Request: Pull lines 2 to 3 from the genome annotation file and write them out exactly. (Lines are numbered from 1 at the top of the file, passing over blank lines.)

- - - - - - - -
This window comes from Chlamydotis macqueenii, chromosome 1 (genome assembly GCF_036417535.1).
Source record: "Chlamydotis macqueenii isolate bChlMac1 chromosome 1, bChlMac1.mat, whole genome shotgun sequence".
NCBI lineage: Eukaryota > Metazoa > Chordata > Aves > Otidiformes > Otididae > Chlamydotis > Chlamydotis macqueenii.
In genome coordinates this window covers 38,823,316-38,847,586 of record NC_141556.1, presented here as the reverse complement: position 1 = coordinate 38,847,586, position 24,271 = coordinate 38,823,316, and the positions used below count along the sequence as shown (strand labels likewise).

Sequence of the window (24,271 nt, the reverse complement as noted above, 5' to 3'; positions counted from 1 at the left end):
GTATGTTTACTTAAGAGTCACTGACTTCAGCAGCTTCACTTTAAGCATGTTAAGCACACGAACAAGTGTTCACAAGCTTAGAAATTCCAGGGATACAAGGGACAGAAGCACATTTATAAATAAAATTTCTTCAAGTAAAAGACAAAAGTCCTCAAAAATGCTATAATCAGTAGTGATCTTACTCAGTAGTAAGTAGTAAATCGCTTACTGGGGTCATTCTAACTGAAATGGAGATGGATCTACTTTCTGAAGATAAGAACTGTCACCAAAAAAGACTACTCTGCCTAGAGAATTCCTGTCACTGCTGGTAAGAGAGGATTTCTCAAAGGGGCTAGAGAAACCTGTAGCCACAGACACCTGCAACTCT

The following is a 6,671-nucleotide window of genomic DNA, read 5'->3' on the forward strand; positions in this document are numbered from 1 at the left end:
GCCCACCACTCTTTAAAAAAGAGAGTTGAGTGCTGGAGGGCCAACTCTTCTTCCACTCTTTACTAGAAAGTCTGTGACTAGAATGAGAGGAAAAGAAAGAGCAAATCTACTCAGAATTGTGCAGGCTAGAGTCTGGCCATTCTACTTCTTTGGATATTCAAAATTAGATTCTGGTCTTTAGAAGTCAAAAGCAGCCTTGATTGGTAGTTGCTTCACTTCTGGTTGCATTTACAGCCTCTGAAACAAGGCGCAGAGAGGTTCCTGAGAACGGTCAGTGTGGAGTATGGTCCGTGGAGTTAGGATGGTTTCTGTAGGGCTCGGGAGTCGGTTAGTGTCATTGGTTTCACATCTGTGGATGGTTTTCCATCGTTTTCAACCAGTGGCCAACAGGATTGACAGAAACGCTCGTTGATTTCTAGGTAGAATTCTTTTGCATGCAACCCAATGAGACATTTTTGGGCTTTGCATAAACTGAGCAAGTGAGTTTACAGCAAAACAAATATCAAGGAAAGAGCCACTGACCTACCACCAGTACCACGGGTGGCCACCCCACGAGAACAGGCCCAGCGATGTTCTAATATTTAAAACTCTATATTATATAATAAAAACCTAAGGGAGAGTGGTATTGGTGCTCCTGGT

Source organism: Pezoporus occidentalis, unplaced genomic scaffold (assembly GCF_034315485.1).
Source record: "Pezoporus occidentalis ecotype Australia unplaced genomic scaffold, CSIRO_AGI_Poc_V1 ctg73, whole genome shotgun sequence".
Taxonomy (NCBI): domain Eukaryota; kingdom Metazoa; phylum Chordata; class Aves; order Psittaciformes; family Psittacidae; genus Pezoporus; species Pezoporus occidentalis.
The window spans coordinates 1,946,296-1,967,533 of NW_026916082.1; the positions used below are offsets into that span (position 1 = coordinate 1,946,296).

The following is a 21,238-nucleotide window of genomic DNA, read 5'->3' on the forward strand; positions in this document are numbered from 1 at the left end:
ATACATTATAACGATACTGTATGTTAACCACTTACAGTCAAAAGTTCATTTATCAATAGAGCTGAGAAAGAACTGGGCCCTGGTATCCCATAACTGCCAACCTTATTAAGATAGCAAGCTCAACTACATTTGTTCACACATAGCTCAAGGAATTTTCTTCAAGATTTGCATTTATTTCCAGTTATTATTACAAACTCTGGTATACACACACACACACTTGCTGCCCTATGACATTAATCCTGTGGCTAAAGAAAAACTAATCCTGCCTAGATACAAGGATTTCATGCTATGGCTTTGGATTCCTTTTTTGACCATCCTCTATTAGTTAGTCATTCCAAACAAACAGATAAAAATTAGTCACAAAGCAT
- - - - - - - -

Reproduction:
Source record: "Chlamydotis macqueenii isolate bChlMac1 chromosome 1, bChlMac1.mat, whole genome shotgun sequence".
NCBI lineage: Eukaryota > Metazoa > Chordata > Aves > Otidiformes > Otididae > Chlamydotis > Chlamydotis macqueenii.